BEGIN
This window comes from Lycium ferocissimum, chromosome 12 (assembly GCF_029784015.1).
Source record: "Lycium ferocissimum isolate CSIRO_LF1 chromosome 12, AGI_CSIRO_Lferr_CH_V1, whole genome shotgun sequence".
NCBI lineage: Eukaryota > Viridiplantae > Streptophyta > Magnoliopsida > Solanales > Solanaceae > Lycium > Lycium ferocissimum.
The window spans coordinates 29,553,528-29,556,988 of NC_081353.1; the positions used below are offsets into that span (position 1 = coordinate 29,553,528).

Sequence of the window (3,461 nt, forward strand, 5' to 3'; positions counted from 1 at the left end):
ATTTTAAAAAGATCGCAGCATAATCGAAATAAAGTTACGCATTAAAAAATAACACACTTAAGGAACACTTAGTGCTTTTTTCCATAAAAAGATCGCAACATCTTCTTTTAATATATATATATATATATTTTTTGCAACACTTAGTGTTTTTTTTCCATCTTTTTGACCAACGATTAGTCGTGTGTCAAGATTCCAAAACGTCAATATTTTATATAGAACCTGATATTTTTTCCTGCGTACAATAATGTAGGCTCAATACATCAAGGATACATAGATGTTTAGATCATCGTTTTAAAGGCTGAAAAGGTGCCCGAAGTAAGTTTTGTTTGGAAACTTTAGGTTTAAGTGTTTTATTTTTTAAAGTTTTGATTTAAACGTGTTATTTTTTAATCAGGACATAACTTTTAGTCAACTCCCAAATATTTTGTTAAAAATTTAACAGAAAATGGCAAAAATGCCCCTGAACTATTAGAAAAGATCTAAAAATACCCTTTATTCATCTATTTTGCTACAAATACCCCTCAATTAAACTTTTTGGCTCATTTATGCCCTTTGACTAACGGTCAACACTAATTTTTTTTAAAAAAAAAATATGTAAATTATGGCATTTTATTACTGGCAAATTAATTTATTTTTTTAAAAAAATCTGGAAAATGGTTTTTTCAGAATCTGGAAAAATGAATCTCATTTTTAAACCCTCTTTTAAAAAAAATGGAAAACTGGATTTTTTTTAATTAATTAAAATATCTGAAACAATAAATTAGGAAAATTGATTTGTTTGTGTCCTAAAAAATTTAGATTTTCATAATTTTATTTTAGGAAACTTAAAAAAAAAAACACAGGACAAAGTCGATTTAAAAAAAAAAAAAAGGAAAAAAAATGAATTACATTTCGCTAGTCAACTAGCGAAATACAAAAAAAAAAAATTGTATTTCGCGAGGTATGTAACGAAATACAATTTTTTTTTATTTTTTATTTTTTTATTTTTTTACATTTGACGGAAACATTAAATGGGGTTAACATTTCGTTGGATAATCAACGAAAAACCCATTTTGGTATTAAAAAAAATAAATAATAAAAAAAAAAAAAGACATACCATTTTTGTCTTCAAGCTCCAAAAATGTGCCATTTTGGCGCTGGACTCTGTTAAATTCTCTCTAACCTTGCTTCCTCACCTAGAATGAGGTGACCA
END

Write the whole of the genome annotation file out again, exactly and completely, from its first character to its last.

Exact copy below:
This window comes from Lycium ferocissimum, chromosome 12 (assembly GCF_029784015.1).
Source record: "Lycium ferocissimum isolate CSIRO_LF1 chromosome 12, AGI_CSIRO_Lferr_CH_V1, whole genome shotgun sequence".
NCBI lineage: Eukaryota > Viridiplantae > Streptophyta > Magnoliopsida > Solanales > Solanaceae > Lycium > Lycium ferocissimum.
The window spans coordinates 29,553,528-29,556,988 of NC_081353.1; the positions used below are offsets into that span (position 1 = coordinate 29,553,528).

Sequence of the window (3,461 nt, forward strand, 5' to 3'; positions counted from 1 at the left end):
ATTTTAAAAAGATCGCAGCATAATCGAAATAAAGTTACGCATTAAAAAATAACACACTTAAGGAACACTTAGTGCTTTTTTCCATAAAAAGATCGCAACATCTTCTTTTAATATATATATATATATATTTTTTGCAACACTTAGTGTTTTTTTTCCATCTTTTTGACCAACGATTAGTCGTGTGTCAAGATTCCAAAACGTCAATATTTTATATAGAACCTGATATTTTTTCCTGCGTACAATAATGTAGGCTCAATACATCAAGGATACATAGATGTTTAGATCATCGTTTTAAAGGCTGAAAAGGTGCCCGAAGTAAGTTTTGTTTGGAAACTTTAGGTTTAAGTGTTTTATTTTTTAAAGTTTTGATTTAAACGTGTTATTTTTTAATCAGGACATAACTTTTAGTCAACTCCCAAATATTTTGTTAAAAATTTAACAGAAAATGGCAAAAATGCCCCTGAACTATTAGAAAAGATCTAAAAATACCCTTTATTCATCTATTTTGCTACAAATACCCCTCAATTAAACTTTTTGGCTCATTTATGCCCTTTGACTAACGGTCAACACTAATTTTTTTTAAAAAAAAAATATGTAAATTATGGCATTTTATTACTGGCAAATTAATTTATTTTTTTAAAAAAATCTGGAAAATGGTTTTTTCAGAATCTGGAAAAATGAATCTCATTTTTAAACCCTCTTTTAAAAAAAATGGAAAACTGGATTTTTTTTAATTAATTAAAATATCTGAAACAATAAATTAGGAAAATTGATTTGTTTGTGTCCTAAAAAATTTAGATTTTCATAATTTTATTTTAGGAAACTTAAAAAAAAAAACACAGGACAAAGTCGATTTAAAAAAAAAAAAAAGGAAAAAAAATGAATTACATTTCGCTAGTCAACTAGCGAAATACAAAAAAAAAAAATTGTATTTCGCGAGGTATGTAACGAAATACAATTTTTTTTTATTTTTTATTTTTTTATTTTTTTACATTTGACGGAAACATTAAATGGGGTTAACATTTCGTTGGATAATCAACGAAAAACCCATTTTGGTATTAAAAAAAATAAATAATAAAAAAAAAAAAAGACATACCATTTTTGTCTTCAAGCTCCAAAAATGTGCCATTTTGGCGCTGGACTCTGTTAAATTCTCTCTAACCTTGCTTCCTCACCTAGAATGAGGTGACCA